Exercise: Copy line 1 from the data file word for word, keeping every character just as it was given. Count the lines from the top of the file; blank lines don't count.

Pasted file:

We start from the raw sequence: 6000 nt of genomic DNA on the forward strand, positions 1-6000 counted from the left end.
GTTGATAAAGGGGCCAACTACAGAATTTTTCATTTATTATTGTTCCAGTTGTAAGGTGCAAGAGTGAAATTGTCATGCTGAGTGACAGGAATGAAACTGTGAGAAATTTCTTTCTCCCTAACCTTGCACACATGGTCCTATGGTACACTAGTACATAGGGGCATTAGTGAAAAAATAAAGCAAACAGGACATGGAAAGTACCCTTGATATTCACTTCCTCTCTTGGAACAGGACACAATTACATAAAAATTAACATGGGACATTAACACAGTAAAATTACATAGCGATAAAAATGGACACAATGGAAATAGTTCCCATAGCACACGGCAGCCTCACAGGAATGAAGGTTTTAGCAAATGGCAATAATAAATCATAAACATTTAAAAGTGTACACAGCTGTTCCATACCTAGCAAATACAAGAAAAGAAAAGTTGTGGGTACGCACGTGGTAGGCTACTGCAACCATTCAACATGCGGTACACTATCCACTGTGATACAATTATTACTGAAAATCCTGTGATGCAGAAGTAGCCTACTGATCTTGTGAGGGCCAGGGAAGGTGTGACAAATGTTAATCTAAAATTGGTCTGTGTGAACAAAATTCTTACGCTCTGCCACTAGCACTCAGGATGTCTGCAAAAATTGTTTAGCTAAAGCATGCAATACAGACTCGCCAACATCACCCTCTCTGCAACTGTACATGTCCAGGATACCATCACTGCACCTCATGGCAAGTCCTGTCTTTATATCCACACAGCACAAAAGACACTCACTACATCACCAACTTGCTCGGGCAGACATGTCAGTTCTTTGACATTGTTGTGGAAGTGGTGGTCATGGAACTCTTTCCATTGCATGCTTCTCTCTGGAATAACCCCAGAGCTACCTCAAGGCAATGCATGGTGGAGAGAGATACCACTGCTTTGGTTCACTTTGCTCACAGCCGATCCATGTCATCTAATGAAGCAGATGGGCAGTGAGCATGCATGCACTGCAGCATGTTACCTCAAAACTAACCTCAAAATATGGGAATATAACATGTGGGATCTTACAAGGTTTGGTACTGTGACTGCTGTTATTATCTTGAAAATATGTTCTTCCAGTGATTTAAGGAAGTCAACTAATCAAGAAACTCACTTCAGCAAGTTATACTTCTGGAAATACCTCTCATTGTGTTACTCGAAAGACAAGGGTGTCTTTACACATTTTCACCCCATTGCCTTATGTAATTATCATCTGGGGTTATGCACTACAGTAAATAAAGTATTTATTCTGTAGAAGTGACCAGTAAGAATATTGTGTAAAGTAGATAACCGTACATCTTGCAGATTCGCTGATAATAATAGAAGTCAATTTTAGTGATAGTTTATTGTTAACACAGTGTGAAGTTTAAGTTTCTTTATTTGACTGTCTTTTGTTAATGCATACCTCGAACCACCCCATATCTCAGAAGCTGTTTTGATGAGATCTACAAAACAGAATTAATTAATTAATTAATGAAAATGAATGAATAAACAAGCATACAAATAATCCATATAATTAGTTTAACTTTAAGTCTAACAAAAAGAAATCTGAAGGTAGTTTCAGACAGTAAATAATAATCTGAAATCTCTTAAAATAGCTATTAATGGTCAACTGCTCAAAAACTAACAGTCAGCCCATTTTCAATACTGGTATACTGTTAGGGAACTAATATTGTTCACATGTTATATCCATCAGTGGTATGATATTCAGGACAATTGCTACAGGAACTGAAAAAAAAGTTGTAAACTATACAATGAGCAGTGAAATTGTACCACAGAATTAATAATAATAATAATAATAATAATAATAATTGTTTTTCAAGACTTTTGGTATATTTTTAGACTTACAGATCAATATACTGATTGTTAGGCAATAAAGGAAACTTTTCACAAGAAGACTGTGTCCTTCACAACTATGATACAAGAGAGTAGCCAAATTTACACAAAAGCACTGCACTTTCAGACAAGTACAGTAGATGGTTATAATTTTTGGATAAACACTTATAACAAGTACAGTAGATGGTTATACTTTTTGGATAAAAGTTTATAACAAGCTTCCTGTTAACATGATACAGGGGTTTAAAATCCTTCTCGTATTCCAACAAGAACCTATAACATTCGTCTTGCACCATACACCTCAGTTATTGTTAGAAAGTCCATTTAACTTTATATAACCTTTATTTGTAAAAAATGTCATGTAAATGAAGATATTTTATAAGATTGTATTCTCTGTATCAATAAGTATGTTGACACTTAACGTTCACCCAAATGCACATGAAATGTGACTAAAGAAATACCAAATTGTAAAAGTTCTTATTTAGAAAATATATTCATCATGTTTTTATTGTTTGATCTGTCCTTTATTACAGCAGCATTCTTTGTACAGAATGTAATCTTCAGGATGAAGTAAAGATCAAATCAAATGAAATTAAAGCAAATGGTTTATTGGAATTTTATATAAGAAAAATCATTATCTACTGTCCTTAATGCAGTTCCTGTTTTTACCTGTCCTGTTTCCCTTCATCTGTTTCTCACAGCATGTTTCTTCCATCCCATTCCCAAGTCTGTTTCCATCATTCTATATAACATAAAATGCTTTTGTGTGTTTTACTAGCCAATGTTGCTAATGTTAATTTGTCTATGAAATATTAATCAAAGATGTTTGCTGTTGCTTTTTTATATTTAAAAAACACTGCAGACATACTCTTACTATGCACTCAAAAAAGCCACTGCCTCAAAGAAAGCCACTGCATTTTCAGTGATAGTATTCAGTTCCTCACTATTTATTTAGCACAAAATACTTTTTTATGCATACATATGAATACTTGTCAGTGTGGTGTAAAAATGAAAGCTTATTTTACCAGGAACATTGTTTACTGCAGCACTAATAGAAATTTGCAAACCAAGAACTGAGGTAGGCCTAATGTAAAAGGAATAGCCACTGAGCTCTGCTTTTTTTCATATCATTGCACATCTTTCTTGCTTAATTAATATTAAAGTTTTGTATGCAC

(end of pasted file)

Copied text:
We start from the raw sequence: 6000 nt of genomic DNA on the forward strand, positions 1-6000 counted from the left end.